Sinking numbers for Obama, Democrats
The victories by Republicans in two Governors races last Tuesday appear to have lifted the party's prospects in 2010 and in 2012 in the minds of voters with 58% of those surveyed by Rasmussen now believe the next President will be Republican
Both Gallup and Rasmussen now show solid leads for the GOP in the generic Congressional ballot for 2010 - 4% in Gallup and 6% in Rasmussen. For Gallup, this is a 6% shift in one month, and a 10% shift in two months away from the Democrats.
Nate Silver show more Democratic held Senate seats at risk in 2010 than GOP held seats. After losing a net 14 Senate seats in the 2006 and 2008 elections (plus one more due to Arlen Specter's defection), the GOP has only 40 seats in the Senate, and needs help from independents (Joe Lieberman) or conservative Democrats (Ben Nelson) to sustain a filibuster.
Even a small pickup in Senate seats in 2010 would solidify the GOP's ability to block some of the statist agenda of the Obama administration.
Finally, as to Obama himself, his approval rating has sunk to 46% in Rasmussen, tying his all time low since he was elected . I don't think there is only one factor driving down his numbers in the last week. The Fort Hood attack suggests that political correctness, and the inability of various intelligence agencies to communicate with each other or act (a repeat of the failures that led to 9/11), allowed a self proclaimed Palestinian jihadist to murder 13 American soldiers.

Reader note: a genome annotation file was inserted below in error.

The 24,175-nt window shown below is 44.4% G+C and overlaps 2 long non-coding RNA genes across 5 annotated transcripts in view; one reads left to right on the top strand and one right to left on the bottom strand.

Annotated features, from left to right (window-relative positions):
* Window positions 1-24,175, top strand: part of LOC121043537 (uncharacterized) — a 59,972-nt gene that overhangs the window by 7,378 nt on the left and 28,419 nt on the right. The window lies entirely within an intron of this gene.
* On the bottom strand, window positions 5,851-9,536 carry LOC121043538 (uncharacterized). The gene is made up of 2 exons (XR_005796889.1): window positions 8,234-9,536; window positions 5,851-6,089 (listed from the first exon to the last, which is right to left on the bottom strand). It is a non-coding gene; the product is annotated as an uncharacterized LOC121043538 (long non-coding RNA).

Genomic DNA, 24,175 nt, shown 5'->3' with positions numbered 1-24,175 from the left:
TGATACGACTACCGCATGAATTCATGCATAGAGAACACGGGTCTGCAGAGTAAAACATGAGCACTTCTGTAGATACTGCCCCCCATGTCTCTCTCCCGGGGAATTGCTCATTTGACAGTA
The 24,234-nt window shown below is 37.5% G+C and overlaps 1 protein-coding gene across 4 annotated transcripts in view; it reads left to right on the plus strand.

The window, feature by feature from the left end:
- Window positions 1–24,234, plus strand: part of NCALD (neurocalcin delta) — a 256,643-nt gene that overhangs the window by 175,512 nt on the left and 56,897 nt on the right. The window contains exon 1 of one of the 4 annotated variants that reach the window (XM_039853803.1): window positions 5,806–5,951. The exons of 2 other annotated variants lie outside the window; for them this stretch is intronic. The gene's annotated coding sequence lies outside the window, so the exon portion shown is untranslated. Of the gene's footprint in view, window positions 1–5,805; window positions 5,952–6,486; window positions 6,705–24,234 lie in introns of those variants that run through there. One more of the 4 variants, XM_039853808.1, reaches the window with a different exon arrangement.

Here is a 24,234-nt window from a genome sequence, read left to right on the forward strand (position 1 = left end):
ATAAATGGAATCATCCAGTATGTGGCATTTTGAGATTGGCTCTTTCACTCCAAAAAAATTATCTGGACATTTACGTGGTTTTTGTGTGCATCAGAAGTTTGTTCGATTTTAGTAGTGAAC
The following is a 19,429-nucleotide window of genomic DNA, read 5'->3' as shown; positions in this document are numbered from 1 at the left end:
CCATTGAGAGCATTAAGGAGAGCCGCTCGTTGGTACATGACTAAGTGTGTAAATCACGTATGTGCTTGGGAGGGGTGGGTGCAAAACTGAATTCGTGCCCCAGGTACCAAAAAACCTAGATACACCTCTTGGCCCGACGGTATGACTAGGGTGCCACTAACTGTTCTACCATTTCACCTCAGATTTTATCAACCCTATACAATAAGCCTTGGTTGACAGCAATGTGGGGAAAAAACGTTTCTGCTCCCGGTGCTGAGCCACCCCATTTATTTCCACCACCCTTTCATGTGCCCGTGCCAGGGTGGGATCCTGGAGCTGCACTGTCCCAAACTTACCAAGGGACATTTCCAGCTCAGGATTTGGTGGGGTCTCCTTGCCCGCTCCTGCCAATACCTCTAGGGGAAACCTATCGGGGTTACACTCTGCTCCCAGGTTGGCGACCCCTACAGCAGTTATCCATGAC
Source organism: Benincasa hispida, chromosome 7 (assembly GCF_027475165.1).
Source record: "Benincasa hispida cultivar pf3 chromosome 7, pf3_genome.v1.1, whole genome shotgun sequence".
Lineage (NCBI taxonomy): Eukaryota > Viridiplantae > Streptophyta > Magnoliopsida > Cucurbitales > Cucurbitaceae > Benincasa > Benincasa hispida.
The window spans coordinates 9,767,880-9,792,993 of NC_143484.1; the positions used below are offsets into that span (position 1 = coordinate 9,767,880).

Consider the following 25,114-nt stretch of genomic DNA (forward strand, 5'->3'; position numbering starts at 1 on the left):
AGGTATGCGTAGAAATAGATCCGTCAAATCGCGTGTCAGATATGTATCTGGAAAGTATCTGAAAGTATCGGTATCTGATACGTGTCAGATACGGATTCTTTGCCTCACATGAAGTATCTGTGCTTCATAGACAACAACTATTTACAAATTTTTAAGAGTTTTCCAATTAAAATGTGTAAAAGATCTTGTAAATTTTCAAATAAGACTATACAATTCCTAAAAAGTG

The President's snub of Germany, passing on attending the anniversary of the fall of the Berlin wall, probably did not sell too well either, especially among older voters with some knowledge of history.
Also, the passage of the House health care monstrosity has not sold well. The late night vote, and the selling out of pro-choice Democrats revealed deep splits within the Party. For all the Frank Rich punditry about venomous divisions within the GOP, it is the Democrats , with all the power on their side,who are cutting each other up in the legislative process.
The GOP now has many prime targets for 2010 in swing districts following the health care vote, while many moderate Democrats now will face leftist challengers funded by groups like Moveon.org.
Political parties can rebound from bad defeats when their base believes they can win, and is motivated to help them win. Both of these pieces seem in place for the GOP in in 2010. Add to this the fact that independent voters seem increasingly concerned abut the Obama/Pelosi domestic agenda, and shifted dramatically to Republicans in the two Governors races.
Conservatives can make common cause with independents on bread and butter economic issues, such as job losses (the failure of the stimulus plan), rapidly rising deficits, rising taxes and fees, and government control of healthcare and the energy sector. To be sure, the GOP still faces daunting long-term demographic issues, and a year is along time in politics, but 2010 is increasingly looking like a good year to run as a Republican .